Now, what USL may have meant at the time was that if it could pin the tail on the donkey and find a licensee had been guilty of violating the license by revealing things it shouldn't prior to 1994, it wasn't going to hold back. But going forward? I think it would be very difficult to get a court to agree that USL (or SCO) can sue a licensee for using "methods and concepts" that everyone else in the world can freely use and is freely using all over the place, even in standards, just because they are or once were licensees of AT&T or USL. Once a secret is no longer a secret, that would seem to be the end of a confidentiality requirement, I would think, in that no confidentiality exists. Reasonableness is a factor in contract interpretation. What kind of contract would require a licensee to pretend something was a secret that no longer was? Hence the Unix Books project.
There are four categories the parties place various files into in the agreement, categories they -- not you and I or IBM or Linus -- agreed to in order to settle their private dispute, "Restricted Files", "UNIX Derived Files", which includes 23 files USL approved for release in BSD4Lite, "Unrestricted Files", and everything in 4.4 BSD(Lite).
"Restricted Files" are files contained in Net2 which "USL contends contain materials from the UNIX System and/or use or disclose methods and concepts in the UNIX System and whose further distribution is restricted pursuant to this Settlement Agreement." To put a finer point on it, these are files that *the University* agreed they wouldn't further distribute. They also agreed to "take reasonable steps" to "encourage" everyone with access to Net2 to switch to 4.4 BSD(Lite).
In addition, the University agreed that USL could "undertake an effort to advise persons of USL's contention that the Restricted Files may contain material that is proprietary to USL." That isn't the same as saying that the material was proprietary to USL, just that USL was making that claim. The University wasn't even agreeing with them, just acknowledging that USL was asserting such a claim. That's a big difference.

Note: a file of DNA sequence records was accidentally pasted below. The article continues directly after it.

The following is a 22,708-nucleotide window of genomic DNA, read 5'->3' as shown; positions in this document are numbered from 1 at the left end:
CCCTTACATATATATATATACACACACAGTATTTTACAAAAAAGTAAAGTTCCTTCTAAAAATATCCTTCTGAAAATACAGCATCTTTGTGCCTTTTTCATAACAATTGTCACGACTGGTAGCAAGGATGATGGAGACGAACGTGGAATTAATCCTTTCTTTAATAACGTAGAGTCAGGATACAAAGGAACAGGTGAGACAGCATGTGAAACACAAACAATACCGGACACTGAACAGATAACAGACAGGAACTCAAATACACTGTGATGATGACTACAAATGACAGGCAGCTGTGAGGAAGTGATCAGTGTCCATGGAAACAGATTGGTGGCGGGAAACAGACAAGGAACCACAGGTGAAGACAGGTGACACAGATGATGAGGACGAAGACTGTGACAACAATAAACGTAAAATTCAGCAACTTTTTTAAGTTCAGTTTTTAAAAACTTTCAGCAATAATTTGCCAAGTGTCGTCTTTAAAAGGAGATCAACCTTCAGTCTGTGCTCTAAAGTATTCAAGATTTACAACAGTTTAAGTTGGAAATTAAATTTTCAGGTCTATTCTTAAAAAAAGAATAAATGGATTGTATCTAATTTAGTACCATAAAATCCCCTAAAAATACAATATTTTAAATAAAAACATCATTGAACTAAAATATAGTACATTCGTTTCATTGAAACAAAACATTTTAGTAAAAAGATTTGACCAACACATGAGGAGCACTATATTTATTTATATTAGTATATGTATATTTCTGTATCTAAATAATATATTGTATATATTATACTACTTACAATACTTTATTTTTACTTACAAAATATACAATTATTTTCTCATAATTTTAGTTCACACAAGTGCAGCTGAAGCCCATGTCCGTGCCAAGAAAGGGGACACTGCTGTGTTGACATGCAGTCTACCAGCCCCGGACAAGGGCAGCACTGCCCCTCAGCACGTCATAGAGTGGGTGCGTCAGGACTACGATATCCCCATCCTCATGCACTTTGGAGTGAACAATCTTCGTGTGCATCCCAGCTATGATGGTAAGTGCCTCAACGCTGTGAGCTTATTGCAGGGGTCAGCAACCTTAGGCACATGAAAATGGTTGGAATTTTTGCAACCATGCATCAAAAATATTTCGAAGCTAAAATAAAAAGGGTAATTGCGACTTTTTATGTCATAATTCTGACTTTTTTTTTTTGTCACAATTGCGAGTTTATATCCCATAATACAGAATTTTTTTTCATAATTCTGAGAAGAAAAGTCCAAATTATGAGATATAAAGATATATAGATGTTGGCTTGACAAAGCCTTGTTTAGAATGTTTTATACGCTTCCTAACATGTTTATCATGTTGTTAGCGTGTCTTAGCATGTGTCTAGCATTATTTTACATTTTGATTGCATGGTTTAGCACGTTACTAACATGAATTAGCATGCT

USL makes the same assertion about "UNIX Derived Files", that they contain materials USL contends is derived from or based on UNIX, but which the parties agree the University can freely distribute under the terms of the settlement, meaning with a copyright notice and list of "restrictions on use and distribution" as per clause 2e:
"e. Without waiving any of its proprietary rights therein, USL agrees that UNIX Derived Files listed in Exhibit B, or any material therein, may be freely distributed by the University and may be freely reproduced and redistributed by others without payment of any royalties or fees and without execution of any license agreement with USL and/or the University, provided such files or portions thereof include, in text form, a USL Copyright Notice and the same list of restrictions on use and redistribution of the software presently contained in the Net2 version of the file. Attached as Exhibit F is a copy of said notice which has been agreed upon by the parties."
Notice they "may be freely reproduced and redistributed by others" part? I believe SCO tried to tell us they never gave Linux any such right to use, even with a copyright notice, but doesn't this clause seem to pull the rug out from that assertion? Here are some review links on SCO's position and some material on ABI and errno.h.
In turn, USL, in 3(f), agreed to "affix the University Copyright Notice and the University Acknowledgment" on all the files listed in Exhibit C, the
"Unrestricted Files," all the rest of the files in Net2, which the University asserted were derived from BSD Releases "which are contained in the UNIX System or are otherwise distributed by USL". USL agreed not to take any action based on the use or distribution "by any person" of the Unrestricted Files.
Finally, everything in 4.4 BSD(Lite) "may be publicly distributed to third
parties free of any claim by USL of restrictions on its use or further distribution."
Now that SCO has laid claim to "methods and concepts" as basic as system calls and such, it seemed a good time to remind everyone that the settlement agreement is publicly available.